Although current methods of histologic substaging for incidental prostatic carcinoma are useful, they offer only general indications of potential tumor behavior. To further define the biologic tendencies of stage A cancers, an examination was made of the role of DNA ploidy combined with histologic staging in archival material selected to achieve both a representative sample and long-term follow-up. With histology alone, 36% of stage A2 cancers and 9% of A1 neoplasms were progressive. Adding DNA flow cytometry to histology resulted in a significant improvement in the capacity of pathologic evaluation to predict outcome. Progression occurred in 67% of aneuploid stage A2 prostate cancers and in none of the nonaneuploid stage A1 tumors. Despite current limitations in the interpretation of DNA histograms from archival tissue, flow cytometry has significant potential in the pathologic evaluation of incidental prostatic carcinomas.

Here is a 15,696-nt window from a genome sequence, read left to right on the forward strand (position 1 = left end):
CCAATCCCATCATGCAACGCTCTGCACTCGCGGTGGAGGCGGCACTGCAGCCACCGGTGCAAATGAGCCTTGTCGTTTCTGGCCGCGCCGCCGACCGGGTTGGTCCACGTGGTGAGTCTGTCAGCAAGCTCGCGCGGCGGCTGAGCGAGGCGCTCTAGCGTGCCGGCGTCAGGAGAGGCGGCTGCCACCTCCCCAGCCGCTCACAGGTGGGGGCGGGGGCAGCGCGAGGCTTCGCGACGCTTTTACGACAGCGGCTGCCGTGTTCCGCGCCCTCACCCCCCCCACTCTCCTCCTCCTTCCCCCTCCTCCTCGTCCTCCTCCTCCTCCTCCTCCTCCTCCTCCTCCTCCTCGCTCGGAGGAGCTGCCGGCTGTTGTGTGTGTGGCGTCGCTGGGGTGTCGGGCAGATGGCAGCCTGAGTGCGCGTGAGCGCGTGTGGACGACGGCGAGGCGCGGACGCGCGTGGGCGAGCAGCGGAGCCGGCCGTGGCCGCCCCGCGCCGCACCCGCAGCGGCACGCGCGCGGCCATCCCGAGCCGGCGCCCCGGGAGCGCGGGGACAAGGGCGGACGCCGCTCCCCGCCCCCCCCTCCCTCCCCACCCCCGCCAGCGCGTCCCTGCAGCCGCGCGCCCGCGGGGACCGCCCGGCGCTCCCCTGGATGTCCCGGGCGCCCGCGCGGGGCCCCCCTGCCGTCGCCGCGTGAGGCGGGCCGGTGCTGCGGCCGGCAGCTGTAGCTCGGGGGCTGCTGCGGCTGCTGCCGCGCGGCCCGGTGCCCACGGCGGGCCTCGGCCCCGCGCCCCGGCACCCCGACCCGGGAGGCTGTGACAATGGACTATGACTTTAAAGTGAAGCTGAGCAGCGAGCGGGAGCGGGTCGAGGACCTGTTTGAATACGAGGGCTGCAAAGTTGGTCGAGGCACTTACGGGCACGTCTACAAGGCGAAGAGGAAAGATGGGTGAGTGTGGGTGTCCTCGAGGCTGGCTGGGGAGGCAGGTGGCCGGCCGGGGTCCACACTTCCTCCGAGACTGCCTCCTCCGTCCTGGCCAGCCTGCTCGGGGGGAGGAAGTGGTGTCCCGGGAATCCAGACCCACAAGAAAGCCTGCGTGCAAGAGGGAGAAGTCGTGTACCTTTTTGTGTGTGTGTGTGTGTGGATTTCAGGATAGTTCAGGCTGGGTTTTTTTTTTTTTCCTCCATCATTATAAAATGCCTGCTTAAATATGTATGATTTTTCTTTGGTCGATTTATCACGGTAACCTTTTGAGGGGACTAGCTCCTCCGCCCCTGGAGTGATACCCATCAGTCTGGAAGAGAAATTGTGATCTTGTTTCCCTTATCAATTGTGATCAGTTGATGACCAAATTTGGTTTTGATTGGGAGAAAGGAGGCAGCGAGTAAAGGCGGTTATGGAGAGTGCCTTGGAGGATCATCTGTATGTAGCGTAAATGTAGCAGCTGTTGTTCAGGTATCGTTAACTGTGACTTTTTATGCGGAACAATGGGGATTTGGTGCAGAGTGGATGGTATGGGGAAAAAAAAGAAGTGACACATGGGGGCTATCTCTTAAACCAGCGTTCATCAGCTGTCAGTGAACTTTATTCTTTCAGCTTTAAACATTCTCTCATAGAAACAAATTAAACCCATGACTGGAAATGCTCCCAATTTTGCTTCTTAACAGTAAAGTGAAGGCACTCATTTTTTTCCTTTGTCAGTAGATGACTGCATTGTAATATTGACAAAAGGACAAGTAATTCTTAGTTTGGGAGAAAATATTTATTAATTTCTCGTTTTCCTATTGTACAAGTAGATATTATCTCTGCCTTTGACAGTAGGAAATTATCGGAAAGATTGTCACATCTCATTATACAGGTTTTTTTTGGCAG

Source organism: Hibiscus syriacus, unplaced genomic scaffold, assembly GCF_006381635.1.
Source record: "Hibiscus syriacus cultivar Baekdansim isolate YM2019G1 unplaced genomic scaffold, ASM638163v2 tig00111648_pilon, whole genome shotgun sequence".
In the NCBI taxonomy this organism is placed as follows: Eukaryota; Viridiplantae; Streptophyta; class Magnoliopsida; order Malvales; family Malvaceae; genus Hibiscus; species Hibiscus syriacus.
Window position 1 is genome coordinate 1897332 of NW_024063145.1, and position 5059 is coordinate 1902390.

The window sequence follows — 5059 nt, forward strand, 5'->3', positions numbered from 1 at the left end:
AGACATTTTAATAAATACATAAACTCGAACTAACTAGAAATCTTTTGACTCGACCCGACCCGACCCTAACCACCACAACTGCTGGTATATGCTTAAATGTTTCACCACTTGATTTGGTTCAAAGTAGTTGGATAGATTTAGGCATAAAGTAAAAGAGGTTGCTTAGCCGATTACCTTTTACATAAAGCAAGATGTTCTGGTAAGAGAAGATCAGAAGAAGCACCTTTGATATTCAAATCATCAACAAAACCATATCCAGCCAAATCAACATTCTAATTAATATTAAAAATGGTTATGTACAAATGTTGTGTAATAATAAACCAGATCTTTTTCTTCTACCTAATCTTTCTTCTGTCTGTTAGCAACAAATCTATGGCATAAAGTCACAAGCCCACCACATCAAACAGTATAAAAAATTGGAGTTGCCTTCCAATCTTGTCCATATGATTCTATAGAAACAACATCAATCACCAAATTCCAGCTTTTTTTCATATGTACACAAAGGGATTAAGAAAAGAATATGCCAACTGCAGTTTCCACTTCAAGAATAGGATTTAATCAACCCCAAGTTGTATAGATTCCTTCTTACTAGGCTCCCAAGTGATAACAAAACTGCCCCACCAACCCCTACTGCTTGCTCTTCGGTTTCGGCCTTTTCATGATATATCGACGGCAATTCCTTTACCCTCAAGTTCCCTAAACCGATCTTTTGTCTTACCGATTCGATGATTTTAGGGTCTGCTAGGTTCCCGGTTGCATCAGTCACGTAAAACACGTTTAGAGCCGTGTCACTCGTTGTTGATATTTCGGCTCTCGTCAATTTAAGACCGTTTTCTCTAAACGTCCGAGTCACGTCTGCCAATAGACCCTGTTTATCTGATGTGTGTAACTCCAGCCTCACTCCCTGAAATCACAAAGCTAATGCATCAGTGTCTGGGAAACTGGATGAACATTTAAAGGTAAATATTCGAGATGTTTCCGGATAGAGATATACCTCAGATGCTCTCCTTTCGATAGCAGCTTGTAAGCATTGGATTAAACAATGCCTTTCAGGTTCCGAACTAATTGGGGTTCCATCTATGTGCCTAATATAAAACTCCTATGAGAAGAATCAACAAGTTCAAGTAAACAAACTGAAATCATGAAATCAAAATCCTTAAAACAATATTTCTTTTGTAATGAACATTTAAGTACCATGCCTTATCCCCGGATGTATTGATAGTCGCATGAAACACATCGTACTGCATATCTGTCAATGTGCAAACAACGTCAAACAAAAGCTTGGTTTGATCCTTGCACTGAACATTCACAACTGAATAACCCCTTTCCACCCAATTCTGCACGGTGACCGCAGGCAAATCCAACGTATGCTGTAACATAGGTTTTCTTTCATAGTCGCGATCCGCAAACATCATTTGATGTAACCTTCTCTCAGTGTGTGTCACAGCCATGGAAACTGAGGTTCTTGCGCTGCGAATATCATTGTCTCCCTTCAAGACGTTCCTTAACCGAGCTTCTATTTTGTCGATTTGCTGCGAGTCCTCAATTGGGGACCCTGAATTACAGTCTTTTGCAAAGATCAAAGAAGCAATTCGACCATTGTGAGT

ASJC Scopus subject areas
- Pathology and Forensic Medicine